Some argue that the Torah has some Aramaic loanwords which point to the exilic period when the Israelites were spread in regions that spoke Aramaic  (e.g. The book of Daniel has much Aramaic and was written during exile).  These scholars say the Torah should have no Aramaic words if it were written during Moses lifetime, however, the author makes a claim that Abraham and Sarah came from an area of the world that likely spoke Aramaic not to mention Aramaic and Hebrew along with several other Semitic languages are related somewhat.  Who knows where Aramaic left off and Hebrew began as far as the children of Israel go?  Hebrew could be an offshoot dialect of Aramaic...so having Aramaic in the Torah isn't really proof that it was written hundreds of years after its claim.  Not only would Abraham and Sarah likely speak Aramaic, but Isaac's wife, Rebekah, was brought back from that region and later Jacob went there, lived at least 14 years and married two women - Leah and Rachel - who may have spoken Aramaic. Leah, Rachel and their maidservants were the mothers of the Twelve Tribes of Israel so I don't find it hard to believe some of "mama's tongue" made it into the children's vocabulary and thus the Bible. (see pg. 138)

The author also found it curious that the Torah - if written post-exile where the "chosen line of David had reigned for more than four centuries in the holy city of Jerusalem" didn't have "a very strong and explicit sanction for the kingship."   He writes, "It is hardly conceivable that any patriotic Jewish author, who believed in the divine authorization of the Davidic dynasty, could have passed it over in complete silence."  (pg. 156)   Likewise Jerusalem is not spoken of with high regard as this holy city would be referred to in future biblical books. (pg. 163)  Actually Jerusalem is not even mentioned by name in the Torah.

Although Jerusalem appears in the Hebrew Bible 669 times, it is not mentioned in the Pentateuch. Instead when referring to Jerusalem, the term "the place that God will choose" is used."  (source)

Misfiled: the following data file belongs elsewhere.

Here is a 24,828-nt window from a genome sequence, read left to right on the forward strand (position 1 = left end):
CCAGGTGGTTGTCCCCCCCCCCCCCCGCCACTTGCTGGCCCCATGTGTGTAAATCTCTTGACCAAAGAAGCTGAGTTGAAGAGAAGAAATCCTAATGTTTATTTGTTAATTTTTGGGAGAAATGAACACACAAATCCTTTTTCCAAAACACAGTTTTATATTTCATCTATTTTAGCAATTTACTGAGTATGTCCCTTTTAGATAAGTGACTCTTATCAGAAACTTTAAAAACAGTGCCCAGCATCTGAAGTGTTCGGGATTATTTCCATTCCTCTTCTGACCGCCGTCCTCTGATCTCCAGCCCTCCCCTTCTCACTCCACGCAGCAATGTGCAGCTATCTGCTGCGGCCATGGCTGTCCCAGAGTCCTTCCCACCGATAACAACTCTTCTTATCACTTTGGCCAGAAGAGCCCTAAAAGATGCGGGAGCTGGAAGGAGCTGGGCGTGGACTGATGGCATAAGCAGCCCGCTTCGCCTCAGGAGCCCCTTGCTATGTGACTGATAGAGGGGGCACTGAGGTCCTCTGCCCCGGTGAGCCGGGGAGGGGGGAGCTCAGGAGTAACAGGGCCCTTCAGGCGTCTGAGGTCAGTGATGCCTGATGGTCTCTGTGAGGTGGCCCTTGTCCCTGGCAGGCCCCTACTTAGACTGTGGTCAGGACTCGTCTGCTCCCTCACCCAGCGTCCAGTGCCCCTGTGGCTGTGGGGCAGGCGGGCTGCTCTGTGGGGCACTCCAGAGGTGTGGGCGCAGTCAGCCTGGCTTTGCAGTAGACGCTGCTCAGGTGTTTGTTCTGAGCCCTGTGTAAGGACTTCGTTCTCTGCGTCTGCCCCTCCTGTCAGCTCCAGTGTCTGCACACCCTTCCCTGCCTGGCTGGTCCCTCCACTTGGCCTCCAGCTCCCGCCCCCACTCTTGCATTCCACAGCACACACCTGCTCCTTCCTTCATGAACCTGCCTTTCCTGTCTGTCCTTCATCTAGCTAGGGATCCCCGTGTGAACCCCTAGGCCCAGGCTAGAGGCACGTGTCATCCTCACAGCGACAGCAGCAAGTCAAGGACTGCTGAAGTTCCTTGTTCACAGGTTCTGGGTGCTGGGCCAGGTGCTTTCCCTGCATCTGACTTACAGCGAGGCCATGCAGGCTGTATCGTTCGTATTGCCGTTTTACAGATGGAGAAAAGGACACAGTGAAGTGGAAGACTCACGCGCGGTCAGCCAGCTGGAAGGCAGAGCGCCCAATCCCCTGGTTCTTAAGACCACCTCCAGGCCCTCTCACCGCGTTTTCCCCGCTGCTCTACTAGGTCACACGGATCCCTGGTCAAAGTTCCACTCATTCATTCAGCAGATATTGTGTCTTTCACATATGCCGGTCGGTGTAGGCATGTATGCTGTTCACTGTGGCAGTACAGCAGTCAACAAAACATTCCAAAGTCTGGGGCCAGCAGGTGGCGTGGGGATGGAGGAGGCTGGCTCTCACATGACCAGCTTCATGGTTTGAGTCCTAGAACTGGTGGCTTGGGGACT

The End.  :)


Sarah said...

Very interesting! I like historical studies on scripture, as you know. :D

Susanne said...

Oh, you've not been around lately, but I'm glad you liked this post. Yes, I recall you like such things! So consider this one just for you! :-D

Suroor said...

Loved it! I always had a deep feeling Moses wrote it :-D

Lat said...

"Likewise Jerusalem is not spoken of with high regard as this holy city would be referred to in future biblical books. (pg. 163) Actually Jerusalem is not even mentioned by name in the Torah."

Found this very interesting! i thought it was a holy place for the Isrealites from the beginning. I wonder how the change took place.Perhaps politics played a major role.

Susanne said...

Suroor, glad you liked it. I didn't know you thought that! :)

Susanne said...

Lat, well it seems in the early days it was "a place God would show them" and they didn't know WHERE that would be. Later - maybe during David's time, I'm thinking - Jerusalem was captured and made into their holy city where the Temple was built by Solomon. Now I might have to look up how that happened since you've piqued my interest. :)

Amber said...

I really don't think that Moses wrote the Torah, or at least not all of it. I think it's a collection of tribal stories that were blended later, though not necessarily as late as the Jerusalem/Temple periods. I think it happened slowly, over time.

Susanne said...

Amber, that's an interesting theory! The author did say that Genesis was likely from other sources (some oral, some written records perhaps) since it was pre-Moses, but he had pretty good explanations for what he believed. I can't cover everything. I'm still reading it in fact.

Thanks for sharing your thoughts! Good stuff!